Sure, you need a great design so it handles well. Some of that design knowledge is going to be transfered and/or copied by the folks actually manufacturing the frames. That's part of the price you pay by farming stuff out.

And face it, when it comes to hardtails - there's not all that much difference in geometry - stuff has been ridden forever now. Suspension bikes are a different story - much design, patents and other aspects involved. You want something known to work well.

....

Dan O said...

.....

Sounds sacrilegious, but for low to middle priced production bikes, in many respects - you appear to paying for paint and stickers. I may be overstating a bit, but there is some truth to that. And if you don't require bike shop assistance, buying online to save money can be a viable option. There is the argument someone buying that type of bike, probably needs shop assistance - true.

My days of buying big bucks bikes are on hold for a few years - being one pay check family of four. A few months ago, I bought a Sette Razzo 29er from PricePoint. RockShox Reba SL fork, SRAM X9/X7, decent wheels, 26 pounds total. Delivered to my door for under $1200. I thought if the frame sucked, I'd replace it and still be ahead money wise. No need to. It rides and handles great. No complaints at all - with the performance or contact with PricePoint. I had 30 days to return it and the frame has a 5 year warranty. A friend of mine, ex road and mountain bike racer, recently bought a Motobecane 29er from BikesDirect. Same experience - all good.

I also recently built up a Performance Access frame for my 11 year old son. Frame was $99 - crazy cheap. With some old XTR, Fox fork, and light wheels I had in the garage - built up into a sweet little mountain bike - for low dough. He's ridden and raced it - including a local 'cross series this past fall.

I mention these stories, since in the past I assumed these "off brand" frames were total crap. Instead, they've changed my view on what you really need to spend to have fun riding and racing. BikesDirect, PricePoint, Neuvation, Airborne, etc - offer some interesting alternatives on how to purchase a bike.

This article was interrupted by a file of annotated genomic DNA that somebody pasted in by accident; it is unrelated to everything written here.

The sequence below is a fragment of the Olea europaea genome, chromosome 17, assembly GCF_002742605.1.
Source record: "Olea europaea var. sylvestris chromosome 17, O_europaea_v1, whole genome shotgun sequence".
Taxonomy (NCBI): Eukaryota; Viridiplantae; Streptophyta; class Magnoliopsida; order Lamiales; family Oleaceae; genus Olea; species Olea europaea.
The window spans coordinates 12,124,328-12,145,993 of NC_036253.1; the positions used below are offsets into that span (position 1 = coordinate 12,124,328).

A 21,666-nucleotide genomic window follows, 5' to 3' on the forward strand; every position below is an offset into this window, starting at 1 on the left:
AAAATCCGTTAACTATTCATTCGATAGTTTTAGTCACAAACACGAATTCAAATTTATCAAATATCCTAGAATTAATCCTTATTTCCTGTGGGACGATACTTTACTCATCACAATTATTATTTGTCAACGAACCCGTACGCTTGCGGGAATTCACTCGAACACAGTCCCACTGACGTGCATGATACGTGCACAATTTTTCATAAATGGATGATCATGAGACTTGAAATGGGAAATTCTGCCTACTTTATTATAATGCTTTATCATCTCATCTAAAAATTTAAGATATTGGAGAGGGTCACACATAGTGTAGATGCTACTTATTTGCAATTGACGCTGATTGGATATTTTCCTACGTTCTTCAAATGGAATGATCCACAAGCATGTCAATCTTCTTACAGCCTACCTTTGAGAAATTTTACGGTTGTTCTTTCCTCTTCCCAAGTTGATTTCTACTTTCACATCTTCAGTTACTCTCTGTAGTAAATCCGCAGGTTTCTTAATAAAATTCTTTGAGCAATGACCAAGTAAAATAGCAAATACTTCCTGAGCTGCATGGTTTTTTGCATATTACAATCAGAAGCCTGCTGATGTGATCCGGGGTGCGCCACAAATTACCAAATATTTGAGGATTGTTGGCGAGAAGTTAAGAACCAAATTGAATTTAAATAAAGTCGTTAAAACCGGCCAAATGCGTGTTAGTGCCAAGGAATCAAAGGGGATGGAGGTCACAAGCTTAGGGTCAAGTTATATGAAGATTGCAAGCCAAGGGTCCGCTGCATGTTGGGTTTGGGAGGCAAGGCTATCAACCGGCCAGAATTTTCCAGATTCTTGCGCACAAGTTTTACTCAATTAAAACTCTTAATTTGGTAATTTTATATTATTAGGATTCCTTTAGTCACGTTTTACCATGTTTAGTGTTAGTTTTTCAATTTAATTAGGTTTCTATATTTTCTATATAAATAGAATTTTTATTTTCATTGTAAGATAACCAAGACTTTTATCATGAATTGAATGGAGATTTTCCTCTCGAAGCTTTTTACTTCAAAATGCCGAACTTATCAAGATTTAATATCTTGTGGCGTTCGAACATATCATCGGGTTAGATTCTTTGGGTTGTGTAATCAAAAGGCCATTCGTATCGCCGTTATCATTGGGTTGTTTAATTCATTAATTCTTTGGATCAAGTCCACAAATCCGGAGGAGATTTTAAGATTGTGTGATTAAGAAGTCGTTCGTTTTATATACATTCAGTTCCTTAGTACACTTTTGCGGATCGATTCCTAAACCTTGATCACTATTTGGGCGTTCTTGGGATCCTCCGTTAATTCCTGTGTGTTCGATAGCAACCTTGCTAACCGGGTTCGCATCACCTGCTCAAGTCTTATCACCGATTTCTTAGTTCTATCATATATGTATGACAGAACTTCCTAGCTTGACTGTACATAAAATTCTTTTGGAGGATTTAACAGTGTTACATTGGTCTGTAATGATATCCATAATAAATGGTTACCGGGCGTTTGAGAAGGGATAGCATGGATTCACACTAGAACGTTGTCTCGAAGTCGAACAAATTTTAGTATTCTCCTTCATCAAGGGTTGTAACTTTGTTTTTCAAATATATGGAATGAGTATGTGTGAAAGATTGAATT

If these online folk ever get their marketing act fully together, look out. Most of their websites are very much on the lame side.

Is buying a bike online for everyone? No. Does it cut into a local shop sales? Sure. But, a smart shop will repair the mail order bike - make some dough, perhaps sell some accessories. Sticking your head in the sand won't make it go away.

I think there's room for all. Brick and mortar bike shops will always be around and remain an important aspect of cycling. High end, hand made frames will always have customers - even more so as production frames become more of a commodity. Online sales will increase, but will never take over the entire bike world - just a slice of the pie.

Eventually, when I have the dough once again, I'll order something like a Waltworks, Steelman, IF, or EWR. Why? Because I believe in what they do and what it adds to the bike world.

In the meantime, we'll continue riding and racing our budget bikes - amazed how well they work. Otherwise, the family may not be riding or racing bikes at all. And in the end, is it about bikes or bicycling?

Anonymous said...

Hassan prefers Unicorn's. And anchovies. And homemade rye.

Especially compared to t-shirt companies that sell bikes with their names stickered on at funny angles.

steve-o said...

i find it funny that a bike that they've admired for years they can't spell right. Waltwerks 4 life!

steve-o said...

i find it funny that a bike that they've admired for years they can't spell right. Waltwerks 4 life!

Dan O said...

@Steve-O

I was in a rambling typing frenzy, under the influence of a large burrito (burp). The bike industry marketing and branding schtick, what's considered hip and what's not, I find fascinating. I'm sick that way.

I have honestly admired the bikes and work on this site - that would true. Even with my alleged typos.

Anonymous said...

So not only do they just copy frame specs they can't even come up with an original name.

Cody said...

"we don’t make one-of-a-kind hand-crafted works of art like Waltworks does"

See Walt, you *do* care about style, there's proof of it right there. Next think you know you'll be bending tubing into swoopy shapes. ;)

Later,
CJB